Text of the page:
If she had had the energy she would have got up and crept through to the spare bedroom, the "guest" bedroom, and lain down on the hard single bed with its daisy-fresh white sheets anchored fast by tight hospital corners. The guest bedroom was like an air pocket in the house, its atmosphere not breathed by anyone else, its carpet not worn by careless feet. It didn't matter how many babies she had, she could go on dropping them like a cow, year after year (although she would kill herself if she did), but not one of them would ever occupy the pristine space of the guest bedroom. It was clean, it was untouched, it was hers. The attic would be even better. She could have it floored and painted white and put in a trapdoor, then she could climb up there, pull up the trapdoor like a drawbridge, and no one would be able to find her. Rosemary imagined her family wandering from room to room, calling her name, and laughed. Victor grunted in his sleep. But then she thought of Olivia, roaming the house, unable to find her, and she felt fear, like a blow to her chest. She would have to take Olivia up to the attic with her.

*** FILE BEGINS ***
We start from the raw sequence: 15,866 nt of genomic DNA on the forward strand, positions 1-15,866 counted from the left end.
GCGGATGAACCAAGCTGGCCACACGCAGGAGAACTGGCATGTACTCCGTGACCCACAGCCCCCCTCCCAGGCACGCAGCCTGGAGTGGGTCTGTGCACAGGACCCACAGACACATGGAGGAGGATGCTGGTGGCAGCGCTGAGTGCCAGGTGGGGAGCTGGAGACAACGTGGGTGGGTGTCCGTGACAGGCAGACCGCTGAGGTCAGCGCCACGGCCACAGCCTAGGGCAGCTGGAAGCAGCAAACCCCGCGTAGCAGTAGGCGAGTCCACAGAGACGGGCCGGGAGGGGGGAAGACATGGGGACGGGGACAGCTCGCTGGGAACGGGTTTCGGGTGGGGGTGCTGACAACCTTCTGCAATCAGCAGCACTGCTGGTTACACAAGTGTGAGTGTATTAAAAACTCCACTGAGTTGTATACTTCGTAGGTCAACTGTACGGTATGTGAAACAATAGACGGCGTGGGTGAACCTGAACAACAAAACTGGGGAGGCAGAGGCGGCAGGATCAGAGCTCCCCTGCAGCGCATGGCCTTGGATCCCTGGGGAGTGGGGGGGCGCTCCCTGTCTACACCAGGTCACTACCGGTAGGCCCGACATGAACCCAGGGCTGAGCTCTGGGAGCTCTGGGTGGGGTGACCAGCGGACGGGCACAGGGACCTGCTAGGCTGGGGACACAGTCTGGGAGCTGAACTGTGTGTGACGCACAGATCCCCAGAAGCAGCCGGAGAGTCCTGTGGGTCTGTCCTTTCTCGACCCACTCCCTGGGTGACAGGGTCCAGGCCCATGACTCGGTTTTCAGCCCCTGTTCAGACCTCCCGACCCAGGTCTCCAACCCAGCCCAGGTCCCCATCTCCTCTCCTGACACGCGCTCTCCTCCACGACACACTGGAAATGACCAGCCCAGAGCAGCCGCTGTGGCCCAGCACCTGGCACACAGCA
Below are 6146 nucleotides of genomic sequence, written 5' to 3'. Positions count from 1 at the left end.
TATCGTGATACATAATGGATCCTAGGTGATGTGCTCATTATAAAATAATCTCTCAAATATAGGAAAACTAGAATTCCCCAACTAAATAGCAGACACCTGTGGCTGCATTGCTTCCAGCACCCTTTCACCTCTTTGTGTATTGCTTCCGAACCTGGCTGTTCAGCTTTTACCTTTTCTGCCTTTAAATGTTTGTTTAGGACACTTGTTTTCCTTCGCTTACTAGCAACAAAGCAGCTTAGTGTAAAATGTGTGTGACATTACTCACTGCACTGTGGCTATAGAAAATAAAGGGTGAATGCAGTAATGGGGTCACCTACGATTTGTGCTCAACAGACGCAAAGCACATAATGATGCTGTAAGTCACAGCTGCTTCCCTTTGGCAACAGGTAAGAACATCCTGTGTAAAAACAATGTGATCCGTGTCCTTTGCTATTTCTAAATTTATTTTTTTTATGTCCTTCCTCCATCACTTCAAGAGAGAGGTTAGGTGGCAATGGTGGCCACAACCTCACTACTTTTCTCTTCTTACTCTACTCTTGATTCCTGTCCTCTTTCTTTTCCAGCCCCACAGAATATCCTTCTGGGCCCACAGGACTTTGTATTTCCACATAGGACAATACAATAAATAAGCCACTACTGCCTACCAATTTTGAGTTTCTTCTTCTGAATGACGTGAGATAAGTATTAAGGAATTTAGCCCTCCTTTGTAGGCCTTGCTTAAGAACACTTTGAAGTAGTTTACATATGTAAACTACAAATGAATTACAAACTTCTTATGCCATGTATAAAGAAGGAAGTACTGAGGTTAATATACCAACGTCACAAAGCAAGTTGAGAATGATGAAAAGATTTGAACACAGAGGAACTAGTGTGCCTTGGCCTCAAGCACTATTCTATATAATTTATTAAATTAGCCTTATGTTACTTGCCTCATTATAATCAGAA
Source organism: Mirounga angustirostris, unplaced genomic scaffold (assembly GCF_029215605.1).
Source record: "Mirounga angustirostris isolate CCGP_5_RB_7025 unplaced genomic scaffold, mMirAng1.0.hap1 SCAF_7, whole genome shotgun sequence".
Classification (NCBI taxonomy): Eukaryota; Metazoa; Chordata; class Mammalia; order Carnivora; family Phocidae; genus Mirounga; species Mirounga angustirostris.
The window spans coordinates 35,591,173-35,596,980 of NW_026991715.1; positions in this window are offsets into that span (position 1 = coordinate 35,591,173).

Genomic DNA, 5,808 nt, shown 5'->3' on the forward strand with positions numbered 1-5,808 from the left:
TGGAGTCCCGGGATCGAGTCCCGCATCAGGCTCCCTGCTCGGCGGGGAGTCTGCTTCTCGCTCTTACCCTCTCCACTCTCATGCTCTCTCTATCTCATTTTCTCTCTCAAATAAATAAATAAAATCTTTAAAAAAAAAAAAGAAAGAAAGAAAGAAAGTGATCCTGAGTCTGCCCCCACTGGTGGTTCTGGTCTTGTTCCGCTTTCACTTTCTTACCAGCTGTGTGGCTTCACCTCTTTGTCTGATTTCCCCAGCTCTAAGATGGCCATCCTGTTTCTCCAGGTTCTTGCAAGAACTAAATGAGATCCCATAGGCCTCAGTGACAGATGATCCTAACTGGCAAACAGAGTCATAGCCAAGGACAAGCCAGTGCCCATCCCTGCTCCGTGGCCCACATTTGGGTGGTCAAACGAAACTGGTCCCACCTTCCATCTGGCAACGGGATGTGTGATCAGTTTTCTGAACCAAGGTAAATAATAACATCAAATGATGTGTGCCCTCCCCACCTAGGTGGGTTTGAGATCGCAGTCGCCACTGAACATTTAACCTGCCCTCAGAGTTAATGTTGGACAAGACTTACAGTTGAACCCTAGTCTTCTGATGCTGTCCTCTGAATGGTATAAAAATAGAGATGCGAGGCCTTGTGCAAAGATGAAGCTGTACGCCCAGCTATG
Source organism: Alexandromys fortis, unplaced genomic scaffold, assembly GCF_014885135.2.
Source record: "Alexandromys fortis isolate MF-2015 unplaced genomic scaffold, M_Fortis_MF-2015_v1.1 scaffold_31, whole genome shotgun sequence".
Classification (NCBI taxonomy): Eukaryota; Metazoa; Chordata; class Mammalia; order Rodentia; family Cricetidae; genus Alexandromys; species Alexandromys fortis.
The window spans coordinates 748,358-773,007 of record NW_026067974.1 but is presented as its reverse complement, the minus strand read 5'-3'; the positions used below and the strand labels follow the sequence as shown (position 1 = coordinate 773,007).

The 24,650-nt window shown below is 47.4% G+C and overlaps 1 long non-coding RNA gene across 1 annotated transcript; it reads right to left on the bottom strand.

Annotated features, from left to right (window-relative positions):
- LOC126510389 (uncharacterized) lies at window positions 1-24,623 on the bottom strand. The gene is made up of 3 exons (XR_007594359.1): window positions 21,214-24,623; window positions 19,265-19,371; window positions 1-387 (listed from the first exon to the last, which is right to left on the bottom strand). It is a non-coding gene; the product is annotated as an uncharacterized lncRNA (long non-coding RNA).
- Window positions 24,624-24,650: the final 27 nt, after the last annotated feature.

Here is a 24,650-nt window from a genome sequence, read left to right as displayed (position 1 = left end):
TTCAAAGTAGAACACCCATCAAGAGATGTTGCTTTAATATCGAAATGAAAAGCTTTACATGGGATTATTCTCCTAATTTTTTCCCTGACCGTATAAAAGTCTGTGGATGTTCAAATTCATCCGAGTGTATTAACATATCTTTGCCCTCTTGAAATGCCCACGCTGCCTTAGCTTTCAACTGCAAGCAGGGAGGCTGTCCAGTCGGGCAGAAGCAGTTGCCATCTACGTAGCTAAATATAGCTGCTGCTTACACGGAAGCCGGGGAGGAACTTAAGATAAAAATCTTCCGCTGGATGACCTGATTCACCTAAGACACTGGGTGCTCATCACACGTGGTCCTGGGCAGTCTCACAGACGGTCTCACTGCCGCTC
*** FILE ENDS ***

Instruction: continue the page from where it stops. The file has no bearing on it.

Victor himself was in that kind place between waking and sleeping, a place untainted by the sour feelings of his everyday life, where he lived in a houseful of women who felt like strangers.